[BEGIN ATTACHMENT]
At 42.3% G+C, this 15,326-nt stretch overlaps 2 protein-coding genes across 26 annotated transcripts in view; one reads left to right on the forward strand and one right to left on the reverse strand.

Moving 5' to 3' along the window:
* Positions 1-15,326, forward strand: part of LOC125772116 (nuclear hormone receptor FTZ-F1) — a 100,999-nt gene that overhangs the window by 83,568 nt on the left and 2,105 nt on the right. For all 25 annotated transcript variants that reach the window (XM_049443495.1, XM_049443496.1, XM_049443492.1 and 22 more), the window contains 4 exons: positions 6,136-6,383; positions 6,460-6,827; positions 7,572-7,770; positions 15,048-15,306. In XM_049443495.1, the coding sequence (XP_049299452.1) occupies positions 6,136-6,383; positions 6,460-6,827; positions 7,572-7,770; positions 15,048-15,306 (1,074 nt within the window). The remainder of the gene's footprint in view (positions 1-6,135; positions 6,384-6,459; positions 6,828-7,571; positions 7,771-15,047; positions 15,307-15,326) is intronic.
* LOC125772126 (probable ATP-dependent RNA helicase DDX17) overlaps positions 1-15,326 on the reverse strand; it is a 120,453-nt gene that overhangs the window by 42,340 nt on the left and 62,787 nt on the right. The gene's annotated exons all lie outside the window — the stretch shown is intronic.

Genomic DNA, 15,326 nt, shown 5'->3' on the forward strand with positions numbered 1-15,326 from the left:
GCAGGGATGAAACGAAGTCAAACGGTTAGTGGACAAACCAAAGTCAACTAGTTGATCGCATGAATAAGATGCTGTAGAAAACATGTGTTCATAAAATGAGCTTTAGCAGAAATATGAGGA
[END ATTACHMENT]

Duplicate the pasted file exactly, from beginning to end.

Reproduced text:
At 42.3% G+C, this 15,326-nt stretch overlaps 2 protein-coding genes across 26 annotated transcripts in view; one reads left to right on the forward strand and one right to left on the reverse strand.

Moving 5' to 3' along the window:
* Positions 1-15,326, forward strand: part of LOC125772116 (nuclear hormone receptor FTZ-F1) — a 100,999-nt gene that overhangs the window by 83,568 nt on the left and 2,105 nt on the right. For all 25 annotated transcript variants that reach the window (XM_049443495.1, XM_049443496.1, XM_049443492.1 and 22 more), the window contains 4 exons: positions 6,136-6,383; positions 6,460-6,827; positions 7,572-7,770; positions 15,048-15,306. In XM_049443495.1, the coding sequence (XP_049299452.1) occupies positions 6,136-6,383; positions 6,460-6,827; positions 7,572-7,770; positions 15,048-15,306 (1,074 nt within the window). The remainder of the gene's footprint in view (positions 1-6,135; positions 6,384-6,459; positions 6,828-7,571; positions 7,771-15,047; positions 15,307-15,326) is intronic.
* LOC125772126 (probable ATP-dependent RNA helicase DDX17) overlaps positions 1-15,326 on the reverse strand; it is a 120,453-nt gene that overhangs the window by 42,340 nt on the left and 62,787 nt on the right. The gene's annotated exons all lie outside the window — the stretch shown is intronic.

Genomic DNA, 15,326 nt, shown 5'->3' on the forward strand with positions numbered 1-15,326 from the left:
GCAGGGATGAAACGAAGTCAAACGGTTAGTGGACAAACCAAAGTCAACTAGTTGATCGCATGAATAAGATGCTGTAGAAAACATGTGTTCATAAAATGAGCTTTAGCAGAAATATGAGGA